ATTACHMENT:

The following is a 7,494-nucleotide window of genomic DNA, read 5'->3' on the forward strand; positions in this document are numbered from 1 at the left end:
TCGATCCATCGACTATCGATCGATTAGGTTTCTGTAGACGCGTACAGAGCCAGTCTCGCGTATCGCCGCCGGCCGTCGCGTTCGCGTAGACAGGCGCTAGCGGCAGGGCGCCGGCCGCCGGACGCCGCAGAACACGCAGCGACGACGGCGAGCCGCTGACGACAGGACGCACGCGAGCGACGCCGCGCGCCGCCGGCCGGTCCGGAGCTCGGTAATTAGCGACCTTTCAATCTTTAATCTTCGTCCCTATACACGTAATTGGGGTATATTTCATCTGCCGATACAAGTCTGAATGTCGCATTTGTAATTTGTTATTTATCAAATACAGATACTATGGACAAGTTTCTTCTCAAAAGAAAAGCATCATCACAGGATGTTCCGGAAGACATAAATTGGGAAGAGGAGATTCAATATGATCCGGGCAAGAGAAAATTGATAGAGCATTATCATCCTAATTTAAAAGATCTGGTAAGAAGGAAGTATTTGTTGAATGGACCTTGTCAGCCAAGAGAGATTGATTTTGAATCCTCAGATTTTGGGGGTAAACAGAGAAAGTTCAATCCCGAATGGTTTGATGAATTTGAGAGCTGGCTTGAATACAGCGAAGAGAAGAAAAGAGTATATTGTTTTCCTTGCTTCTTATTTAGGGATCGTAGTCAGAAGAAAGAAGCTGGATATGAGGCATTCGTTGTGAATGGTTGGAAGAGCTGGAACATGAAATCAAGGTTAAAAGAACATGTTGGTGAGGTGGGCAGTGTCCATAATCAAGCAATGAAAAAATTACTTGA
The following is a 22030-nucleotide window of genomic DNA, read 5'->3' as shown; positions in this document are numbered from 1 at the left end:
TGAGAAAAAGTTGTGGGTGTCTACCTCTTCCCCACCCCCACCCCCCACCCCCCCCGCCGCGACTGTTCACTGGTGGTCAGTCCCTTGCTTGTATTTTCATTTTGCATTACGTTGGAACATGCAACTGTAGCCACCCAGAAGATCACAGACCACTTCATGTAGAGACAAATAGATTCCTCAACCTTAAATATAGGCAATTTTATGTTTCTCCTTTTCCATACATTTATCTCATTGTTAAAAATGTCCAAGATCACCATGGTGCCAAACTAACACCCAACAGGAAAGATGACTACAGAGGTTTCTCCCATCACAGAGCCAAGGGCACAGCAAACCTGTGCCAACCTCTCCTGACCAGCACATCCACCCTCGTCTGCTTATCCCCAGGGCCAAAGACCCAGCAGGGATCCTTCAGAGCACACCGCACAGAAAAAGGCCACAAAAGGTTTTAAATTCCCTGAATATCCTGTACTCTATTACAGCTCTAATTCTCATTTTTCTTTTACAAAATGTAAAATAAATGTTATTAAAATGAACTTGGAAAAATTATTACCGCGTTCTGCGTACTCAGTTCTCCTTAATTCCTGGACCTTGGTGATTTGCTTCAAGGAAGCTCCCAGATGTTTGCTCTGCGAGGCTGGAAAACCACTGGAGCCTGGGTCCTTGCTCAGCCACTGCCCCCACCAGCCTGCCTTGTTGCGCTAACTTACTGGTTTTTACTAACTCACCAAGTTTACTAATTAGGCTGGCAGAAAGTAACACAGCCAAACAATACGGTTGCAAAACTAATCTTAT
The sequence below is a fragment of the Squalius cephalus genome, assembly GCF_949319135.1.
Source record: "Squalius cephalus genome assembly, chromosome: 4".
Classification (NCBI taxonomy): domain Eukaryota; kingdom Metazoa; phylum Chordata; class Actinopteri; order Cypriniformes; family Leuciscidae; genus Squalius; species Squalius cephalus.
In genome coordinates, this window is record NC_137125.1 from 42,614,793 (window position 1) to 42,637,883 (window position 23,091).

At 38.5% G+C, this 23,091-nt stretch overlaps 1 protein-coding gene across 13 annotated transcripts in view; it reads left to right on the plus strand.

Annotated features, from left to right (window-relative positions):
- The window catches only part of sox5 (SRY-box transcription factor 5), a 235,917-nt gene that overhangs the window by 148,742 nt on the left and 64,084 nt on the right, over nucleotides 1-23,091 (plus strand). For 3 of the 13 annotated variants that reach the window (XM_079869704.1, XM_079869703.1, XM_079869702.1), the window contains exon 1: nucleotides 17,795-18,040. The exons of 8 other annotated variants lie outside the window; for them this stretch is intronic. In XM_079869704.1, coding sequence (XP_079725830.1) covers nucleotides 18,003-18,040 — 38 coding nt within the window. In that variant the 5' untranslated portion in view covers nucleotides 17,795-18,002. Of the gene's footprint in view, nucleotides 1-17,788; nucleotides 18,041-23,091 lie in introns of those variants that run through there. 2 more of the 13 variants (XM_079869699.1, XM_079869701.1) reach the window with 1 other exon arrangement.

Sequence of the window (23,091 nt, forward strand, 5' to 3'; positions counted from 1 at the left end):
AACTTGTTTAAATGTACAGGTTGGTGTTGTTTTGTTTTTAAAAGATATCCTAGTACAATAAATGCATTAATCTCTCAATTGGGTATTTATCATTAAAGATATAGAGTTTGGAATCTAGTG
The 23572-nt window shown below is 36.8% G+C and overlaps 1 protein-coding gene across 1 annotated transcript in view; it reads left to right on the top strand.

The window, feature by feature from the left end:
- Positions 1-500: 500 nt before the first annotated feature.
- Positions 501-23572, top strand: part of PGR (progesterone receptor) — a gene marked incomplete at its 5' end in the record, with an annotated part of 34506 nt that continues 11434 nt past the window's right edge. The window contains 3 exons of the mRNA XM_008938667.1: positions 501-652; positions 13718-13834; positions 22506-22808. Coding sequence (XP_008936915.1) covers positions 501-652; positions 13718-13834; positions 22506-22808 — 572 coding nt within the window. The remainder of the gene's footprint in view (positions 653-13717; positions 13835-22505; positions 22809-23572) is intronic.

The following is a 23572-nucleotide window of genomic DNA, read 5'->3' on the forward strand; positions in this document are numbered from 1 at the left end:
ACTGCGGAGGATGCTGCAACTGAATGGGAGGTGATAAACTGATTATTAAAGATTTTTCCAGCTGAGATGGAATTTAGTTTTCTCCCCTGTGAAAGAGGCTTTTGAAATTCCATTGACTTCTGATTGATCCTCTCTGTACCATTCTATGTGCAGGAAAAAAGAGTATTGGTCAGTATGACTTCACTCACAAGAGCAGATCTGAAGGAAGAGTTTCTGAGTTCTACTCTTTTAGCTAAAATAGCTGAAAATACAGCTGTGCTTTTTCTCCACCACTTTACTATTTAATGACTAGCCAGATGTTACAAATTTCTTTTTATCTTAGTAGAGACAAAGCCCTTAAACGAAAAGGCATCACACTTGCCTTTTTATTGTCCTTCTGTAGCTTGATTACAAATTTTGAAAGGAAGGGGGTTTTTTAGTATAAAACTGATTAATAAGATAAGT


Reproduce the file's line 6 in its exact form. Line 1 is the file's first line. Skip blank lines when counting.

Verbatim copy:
Source record: "Squalius cephalus genome assembly, chromosome: 4".